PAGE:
Navonim - The Ramblings of Garnel Ironheart

Navonim - The Ramblings of Garnel Ironheart

Wednesday, 22 December 2010

Is it Racism or Zionism

Although people often don't realize it, Religious Zionism is not simply secular Zionism with kosher food and no working on Shabbos.  There are tremendous philosophical differences between the two movements that many don't appreciate.
Secular Zionism, as conceived by Theodore Herzl and his successors, had a simple objective - to create a European socialist-style state with a Jewish majority population.  For Herzl himself, this objective meant that the state created would have nothing actually Jewish about it.  He had no trouble with creating it in Uganda.  He wanted German to be the national language since that country was the cultural and economic leader of Europe in his time.  His Israel would have been Jewish like public high schools in predominantly Jewish neighbourhoods in North America are Jewish - demographically but not more.
Religious Zionism, on the other hand, believes that we on the verge of the aschalta d'geula, the beginning of the final redemption that will end this last exile and bring us all back to Israel where we will worship God in His Holy Temple (may it be built speedily in our days).  Zionism isn't a political imperative and the refusal of the non-Jewish world to accept us as equal members of their societies was not a driving force for the founders of Religious Zionism.  Rather the leadership's understanding of the Torah and the descriptions of what would precede the end of days led to the decision to create a movement dedicated to building a Jewish state in Israel - because it was time to do so according to our prophets.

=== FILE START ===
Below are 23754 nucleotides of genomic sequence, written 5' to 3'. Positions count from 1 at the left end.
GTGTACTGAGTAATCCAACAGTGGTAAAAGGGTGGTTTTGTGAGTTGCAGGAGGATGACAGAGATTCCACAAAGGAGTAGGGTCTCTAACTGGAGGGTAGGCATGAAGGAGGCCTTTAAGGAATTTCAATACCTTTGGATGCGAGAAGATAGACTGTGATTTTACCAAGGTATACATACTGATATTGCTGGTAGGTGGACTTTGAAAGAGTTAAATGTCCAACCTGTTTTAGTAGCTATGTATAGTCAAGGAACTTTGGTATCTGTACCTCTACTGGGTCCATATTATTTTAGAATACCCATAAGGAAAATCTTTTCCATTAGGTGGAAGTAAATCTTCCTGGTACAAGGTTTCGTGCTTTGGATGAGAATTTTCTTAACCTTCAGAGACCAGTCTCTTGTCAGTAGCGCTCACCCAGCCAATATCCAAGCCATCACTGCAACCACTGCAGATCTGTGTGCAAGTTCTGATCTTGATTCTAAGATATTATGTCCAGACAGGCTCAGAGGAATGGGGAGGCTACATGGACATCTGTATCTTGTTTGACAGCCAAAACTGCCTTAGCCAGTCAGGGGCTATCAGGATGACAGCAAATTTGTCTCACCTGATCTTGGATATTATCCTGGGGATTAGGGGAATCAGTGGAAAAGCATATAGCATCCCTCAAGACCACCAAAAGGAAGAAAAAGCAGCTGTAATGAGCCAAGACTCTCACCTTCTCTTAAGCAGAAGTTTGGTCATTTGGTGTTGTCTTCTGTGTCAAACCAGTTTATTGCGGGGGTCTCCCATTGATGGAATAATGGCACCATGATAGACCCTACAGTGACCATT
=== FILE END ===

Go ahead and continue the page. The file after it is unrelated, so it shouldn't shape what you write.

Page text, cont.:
The result of that philosophy has been a tension when it comes to the non-Jewish population of Israel.  While it is quite clear that non-Jews living in Israel according to the seven mitzvos of Bnei Noach are to be treated with respect, dignity and full recourse to the law, there is also a religious understanding that Israel is Jewish land first and foremost.  However, it is also quite clear that at this state which is only the first flowering of the final redemption, we cannot use a "textbook" approach to the non-Jews in the state.  It is simply not tenable to treat a significant portion of the population as an unwanted underclass with less rights than the majority.
Into this has come the recent halachic ruling forbidding Jews to rent or sell to Arabs.  This has predictably brought with it calls of racism from the secular and part of the religious population.  On the face of it, this would appear to be true.  If American leaders were to suddenly forbid the selling of land or homes to a specific sector of the population, one with full citizenship and rights, we would be the first to cry "racism".  It is difficult to see how the situation here is different, despite apparently support from a majority of Israelis.
One of the rabbonim to sign the recent psak din is Rav Shlomo Aviner, shlit"a, who has also written on his blog about his reasons:
Why did I add my humble signature to the Rabbinic petition against selling houses and apartments, lands and fields, to the Arabs?
The answer is so simple. The vision of the Jewish state. We have returned here after 2000 years of exile, in order to establish a Jewish state.